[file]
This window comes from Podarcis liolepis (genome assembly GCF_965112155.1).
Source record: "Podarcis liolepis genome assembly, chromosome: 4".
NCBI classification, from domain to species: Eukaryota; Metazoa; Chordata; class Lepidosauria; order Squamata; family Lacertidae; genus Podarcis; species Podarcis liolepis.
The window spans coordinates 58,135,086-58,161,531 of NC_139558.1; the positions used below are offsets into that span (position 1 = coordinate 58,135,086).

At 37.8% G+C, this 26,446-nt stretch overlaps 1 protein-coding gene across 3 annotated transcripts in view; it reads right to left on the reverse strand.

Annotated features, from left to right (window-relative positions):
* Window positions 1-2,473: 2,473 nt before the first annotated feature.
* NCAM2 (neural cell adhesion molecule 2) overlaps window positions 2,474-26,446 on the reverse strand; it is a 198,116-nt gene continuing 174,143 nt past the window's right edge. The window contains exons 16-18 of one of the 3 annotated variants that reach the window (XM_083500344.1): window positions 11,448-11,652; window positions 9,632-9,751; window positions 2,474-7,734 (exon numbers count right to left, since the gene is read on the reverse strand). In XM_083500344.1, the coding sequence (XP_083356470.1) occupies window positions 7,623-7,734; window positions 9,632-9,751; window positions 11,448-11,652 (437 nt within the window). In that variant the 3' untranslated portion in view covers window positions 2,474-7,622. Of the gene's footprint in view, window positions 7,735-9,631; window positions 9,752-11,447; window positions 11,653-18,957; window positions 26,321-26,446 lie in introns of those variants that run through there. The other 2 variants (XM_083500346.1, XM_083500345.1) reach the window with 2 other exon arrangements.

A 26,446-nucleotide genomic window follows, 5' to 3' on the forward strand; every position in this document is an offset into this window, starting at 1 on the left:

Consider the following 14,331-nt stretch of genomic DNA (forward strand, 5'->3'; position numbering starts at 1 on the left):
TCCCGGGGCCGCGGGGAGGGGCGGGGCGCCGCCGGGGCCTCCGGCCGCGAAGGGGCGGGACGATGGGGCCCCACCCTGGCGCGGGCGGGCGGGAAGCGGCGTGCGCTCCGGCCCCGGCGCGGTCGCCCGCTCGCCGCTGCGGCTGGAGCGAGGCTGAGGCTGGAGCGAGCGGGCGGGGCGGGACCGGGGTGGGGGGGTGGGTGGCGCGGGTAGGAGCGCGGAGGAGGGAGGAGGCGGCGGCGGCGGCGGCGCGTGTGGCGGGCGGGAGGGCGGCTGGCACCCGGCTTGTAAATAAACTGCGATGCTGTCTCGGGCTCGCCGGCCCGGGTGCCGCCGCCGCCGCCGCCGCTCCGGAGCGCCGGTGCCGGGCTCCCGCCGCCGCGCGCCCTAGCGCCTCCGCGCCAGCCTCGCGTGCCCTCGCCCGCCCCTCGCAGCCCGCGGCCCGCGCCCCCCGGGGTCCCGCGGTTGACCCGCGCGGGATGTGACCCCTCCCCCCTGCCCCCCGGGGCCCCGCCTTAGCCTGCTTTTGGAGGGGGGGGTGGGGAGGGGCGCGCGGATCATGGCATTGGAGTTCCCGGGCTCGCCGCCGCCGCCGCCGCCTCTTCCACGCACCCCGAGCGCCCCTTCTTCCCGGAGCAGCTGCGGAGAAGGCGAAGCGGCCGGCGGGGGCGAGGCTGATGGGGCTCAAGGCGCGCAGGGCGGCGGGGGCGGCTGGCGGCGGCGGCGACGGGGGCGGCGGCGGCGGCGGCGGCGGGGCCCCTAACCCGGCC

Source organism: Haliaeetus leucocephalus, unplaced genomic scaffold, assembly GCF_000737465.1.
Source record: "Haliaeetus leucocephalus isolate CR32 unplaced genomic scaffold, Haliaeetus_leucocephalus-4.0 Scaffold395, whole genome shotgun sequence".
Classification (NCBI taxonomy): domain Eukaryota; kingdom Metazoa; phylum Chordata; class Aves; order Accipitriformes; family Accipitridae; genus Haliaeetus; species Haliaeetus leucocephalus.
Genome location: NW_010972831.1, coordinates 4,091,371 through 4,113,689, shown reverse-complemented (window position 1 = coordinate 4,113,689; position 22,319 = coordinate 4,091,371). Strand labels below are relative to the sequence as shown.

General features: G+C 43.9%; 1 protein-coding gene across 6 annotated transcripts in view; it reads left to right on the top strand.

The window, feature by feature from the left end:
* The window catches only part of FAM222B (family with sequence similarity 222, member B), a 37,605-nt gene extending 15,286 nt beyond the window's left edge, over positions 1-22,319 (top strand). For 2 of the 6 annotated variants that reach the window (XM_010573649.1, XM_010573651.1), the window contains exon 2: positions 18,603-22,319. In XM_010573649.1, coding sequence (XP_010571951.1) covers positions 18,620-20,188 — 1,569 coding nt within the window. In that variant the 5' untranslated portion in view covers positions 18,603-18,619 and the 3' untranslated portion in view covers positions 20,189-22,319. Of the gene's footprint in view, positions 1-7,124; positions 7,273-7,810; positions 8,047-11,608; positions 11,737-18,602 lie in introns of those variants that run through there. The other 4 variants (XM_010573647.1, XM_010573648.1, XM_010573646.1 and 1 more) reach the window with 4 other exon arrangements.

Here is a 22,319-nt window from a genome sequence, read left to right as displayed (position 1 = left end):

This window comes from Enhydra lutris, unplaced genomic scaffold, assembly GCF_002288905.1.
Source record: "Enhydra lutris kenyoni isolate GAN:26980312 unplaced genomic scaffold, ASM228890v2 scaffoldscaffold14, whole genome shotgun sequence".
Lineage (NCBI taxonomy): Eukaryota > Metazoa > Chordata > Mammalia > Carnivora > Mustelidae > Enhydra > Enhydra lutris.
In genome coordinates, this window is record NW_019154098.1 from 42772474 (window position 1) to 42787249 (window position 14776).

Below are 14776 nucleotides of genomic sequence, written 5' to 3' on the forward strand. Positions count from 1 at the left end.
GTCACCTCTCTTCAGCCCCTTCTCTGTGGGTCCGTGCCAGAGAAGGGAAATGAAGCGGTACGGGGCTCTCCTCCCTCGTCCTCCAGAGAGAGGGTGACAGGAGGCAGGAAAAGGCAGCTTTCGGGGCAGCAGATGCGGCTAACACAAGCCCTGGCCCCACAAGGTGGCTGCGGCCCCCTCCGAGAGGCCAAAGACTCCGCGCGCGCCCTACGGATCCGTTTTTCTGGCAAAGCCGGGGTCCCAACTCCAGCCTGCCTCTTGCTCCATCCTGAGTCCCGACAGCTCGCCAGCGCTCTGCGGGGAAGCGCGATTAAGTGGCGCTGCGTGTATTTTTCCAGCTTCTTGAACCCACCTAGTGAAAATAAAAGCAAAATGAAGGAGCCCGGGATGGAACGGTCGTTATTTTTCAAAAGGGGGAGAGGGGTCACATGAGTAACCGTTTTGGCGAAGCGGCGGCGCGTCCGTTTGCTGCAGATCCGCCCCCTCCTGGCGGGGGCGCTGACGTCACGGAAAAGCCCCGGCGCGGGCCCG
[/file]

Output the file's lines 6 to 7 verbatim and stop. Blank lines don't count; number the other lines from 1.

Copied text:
Annotated features, from left to right (window-relative positions):
* Window positions 1-2,473: 2,473 nt before the first annotated feature.